I am open-sourcing the code for usdlc. Courtesy requires me to check the code and add comments before checking it in. I have long maintained that self-documenting code is a myth. The best laid out code in the world may tell you the how and what, but it is much harder to record the why.
Forget that others may have to work with or use your code. Forget the maintenance team in the distant future. Just think about yourself. How often have you updated or refactored your own code only to remove a feature that you later found necessary? How often have you puzzled over code you wrote a week ago asking “Why did I write it that way”.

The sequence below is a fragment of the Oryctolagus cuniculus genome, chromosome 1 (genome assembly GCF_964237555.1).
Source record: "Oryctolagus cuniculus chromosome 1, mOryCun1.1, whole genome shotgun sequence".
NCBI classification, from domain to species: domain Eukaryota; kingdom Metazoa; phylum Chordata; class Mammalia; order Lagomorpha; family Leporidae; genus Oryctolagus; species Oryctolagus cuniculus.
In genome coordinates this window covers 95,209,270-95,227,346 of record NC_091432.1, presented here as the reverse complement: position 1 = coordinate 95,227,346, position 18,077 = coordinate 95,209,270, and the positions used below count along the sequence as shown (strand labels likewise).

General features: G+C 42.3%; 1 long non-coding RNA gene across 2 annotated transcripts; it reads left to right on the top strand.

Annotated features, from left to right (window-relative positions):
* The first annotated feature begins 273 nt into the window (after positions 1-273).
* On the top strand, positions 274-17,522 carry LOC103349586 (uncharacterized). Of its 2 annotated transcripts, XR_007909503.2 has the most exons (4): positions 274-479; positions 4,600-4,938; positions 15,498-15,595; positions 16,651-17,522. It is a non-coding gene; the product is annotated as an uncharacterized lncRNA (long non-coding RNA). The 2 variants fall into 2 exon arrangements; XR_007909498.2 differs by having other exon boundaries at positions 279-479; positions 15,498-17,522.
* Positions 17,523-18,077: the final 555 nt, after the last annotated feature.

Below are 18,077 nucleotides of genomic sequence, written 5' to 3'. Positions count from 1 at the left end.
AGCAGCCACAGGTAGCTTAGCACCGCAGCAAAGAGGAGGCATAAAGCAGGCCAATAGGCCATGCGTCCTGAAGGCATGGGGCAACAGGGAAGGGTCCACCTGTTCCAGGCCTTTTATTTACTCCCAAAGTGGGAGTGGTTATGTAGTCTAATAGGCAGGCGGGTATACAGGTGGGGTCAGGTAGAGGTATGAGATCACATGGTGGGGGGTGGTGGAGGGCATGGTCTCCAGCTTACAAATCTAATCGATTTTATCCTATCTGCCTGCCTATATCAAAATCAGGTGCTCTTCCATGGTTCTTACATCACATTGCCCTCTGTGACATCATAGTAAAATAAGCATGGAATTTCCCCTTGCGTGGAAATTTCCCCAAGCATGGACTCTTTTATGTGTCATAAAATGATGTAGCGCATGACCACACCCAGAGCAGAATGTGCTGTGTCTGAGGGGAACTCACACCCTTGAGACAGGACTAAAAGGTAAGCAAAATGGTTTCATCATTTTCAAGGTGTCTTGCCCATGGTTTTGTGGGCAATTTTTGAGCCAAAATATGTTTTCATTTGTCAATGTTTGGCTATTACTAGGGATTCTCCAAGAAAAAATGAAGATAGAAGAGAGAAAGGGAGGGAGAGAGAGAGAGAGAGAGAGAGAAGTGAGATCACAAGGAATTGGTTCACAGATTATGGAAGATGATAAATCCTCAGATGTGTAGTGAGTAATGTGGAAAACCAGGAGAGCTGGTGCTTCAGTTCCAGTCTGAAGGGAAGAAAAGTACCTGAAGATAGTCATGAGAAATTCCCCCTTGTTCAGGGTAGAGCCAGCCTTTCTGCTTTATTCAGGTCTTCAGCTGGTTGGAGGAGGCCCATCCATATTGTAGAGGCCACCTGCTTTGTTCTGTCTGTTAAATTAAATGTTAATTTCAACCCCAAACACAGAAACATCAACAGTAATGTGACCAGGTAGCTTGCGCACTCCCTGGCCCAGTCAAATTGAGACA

I keep that perspective when I am commenting my code. In particular anywhere I needed to take time to solve a problem I add a comment. I too often revisit that problem (or one similar) again and can’t remember the path to the solution. For this reason I don’t just comment the class and method entry points – but also add comments wherever the code is less than clear about intent or reason.
I don’t comment when I am writing. It gets in the way of the thought processes required. More importantly, discovery means I will change a lot of code during this time. Comments can get out-dated and not removed. I comment just before check-in when the problems and resolutions are still fresh, but I am commenting stable and tested code.